But the cosmic balance was preserved, because the cameraman was having the best day of his life.

I can just imagine how Mirza Abu Taleb Khan would have related this same journey:

We saw some large and remarkable plants as we left Phoenix. Mr. Charles Hightower informed me that they are called "cactus". These plants grew in many surprising and diverse shapes.

Mon, 06 Feb 2006
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I continue to read Martin Chuzzlewit. I have reached the point in the book at which Dickens realized that sales were poorer than he had hoped, and threw in a plot twist to raise interest: Martin has decamped for America. Dickens is now insulting the Americans as hard as he can. I find that the book has suddenly become substantially less interesting and that Dickens's keen observation and superior characterization are becoming sloppy. Or perhaps I'm just taking it too personally.

(On the bright side, we are getting to see more of Mark Tapley. Mark is kind, astute, thrifty, and above all, cheerful. Born with a naturally jolly disposition, he has chosen it as his life goal to remain jolly under even the most trying circumstances. In pursuit of this goal, he seeks out the most trying circumstances possible, the better to do himself credit by his unfailing jollity. When we first meet him, he is working at the Blue Dragon pub, but is planning to quit:

What's the use of my stopping at the Dragon? It an't at all the sort of place for me. When I left London (I'm a Kentish man by birth, though), and took that situation here, I quite made up my mind that it was the dullest little out-of-the-way corner in England, and that there would be some credit in being jolly under such circumstances. But, Lord, there's no dullness at the Dragon! Skittles, cricket, quoits, nine-pins, comic songs, choruses, company round the chimney corner every winter's evening. Any man could be jolly at the Dragon. There's no credit in that.'

But if common report be true for once, Mark, as I think it is, being able to confirm it by what I know myself,' said Mr. Pinch, you are the cause of half this merriment, and set it going.'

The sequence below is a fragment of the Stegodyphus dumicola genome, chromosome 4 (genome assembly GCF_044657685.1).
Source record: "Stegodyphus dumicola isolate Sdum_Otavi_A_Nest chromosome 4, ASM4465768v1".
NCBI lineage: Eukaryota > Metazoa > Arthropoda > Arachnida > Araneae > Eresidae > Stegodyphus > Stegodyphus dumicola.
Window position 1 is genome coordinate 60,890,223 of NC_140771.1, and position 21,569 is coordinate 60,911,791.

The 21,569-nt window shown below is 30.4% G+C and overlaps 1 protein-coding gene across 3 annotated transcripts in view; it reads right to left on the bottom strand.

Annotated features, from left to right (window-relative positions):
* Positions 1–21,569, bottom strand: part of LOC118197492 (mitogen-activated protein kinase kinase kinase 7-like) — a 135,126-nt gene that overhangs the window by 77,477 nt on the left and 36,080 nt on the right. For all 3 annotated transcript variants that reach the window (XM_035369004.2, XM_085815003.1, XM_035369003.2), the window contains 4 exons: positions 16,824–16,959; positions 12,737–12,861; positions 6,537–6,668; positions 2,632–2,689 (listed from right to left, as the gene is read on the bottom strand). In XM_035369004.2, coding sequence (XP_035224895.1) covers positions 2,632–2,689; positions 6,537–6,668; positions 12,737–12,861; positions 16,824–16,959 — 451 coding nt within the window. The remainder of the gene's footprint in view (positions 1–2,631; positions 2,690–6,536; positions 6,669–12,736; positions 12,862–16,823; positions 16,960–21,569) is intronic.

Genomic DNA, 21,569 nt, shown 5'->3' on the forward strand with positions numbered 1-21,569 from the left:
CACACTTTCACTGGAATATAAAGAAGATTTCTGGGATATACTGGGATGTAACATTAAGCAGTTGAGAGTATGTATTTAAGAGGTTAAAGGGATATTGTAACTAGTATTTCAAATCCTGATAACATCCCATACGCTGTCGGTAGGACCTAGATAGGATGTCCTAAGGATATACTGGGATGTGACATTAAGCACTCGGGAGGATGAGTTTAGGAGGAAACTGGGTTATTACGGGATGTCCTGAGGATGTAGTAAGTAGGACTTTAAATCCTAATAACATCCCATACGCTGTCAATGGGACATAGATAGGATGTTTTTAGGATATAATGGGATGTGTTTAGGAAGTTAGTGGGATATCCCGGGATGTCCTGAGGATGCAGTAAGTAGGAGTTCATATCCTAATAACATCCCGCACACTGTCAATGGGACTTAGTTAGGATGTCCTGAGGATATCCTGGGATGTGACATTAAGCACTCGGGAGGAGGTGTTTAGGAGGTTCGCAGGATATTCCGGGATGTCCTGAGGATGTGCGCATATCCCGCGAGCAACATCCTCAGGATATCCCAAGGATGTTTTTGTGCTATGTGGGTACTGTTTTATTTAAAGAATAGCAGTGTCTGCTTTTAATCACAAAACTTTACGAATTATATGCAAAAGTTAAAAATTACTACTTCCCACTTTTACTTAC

There may be something in that, too, sir,' answered Mark. But that's no consolation.'

Anyway, that is the end of my digression about Mark Tapley. I started this note not to discuss the delightfully insane Mark Tapley, but to bring up the following passage:

Martin thought this an uncomfortable custom, but he kept his opinion to himself for the present, being anxious to hear, and inform himself by, the conversation of the busy gentlemen . . . .

It was rather barren of interest, to say the truth; and the greater part of it may be summed up in one word. Dollars. All their cares, hopes, joys, affections, virtues, and associations, seemed to be melted down into dollars. Whatever the chance contributions that fell into the slow cauldron of their talk, they made the gruel thick and slab with dollars. Men were weighed by their dollars, measures gauged by their dollars; life was auctioneered, appraised, put up, and knocked down for its dollars. The next respectable thing to dollars was any venture having their attainment for its end. The more of that worthless ballast, honour and fair-dealing, which any man cast overboard from the ship of his Good Name and Good Intent, the more ample stowage-room he had for dollars. Make commerce one huge lie and mighty theft. Deface the banner of the nation for an idle rag; pollute it star by star; and cut out stripe by stripe as from the arm of a degraded soldier. Do anything for dollars! What is a flag to them!

This reminded me of something, and it took me a while to dredge it up from my memory. But at last I did, and I present it to you: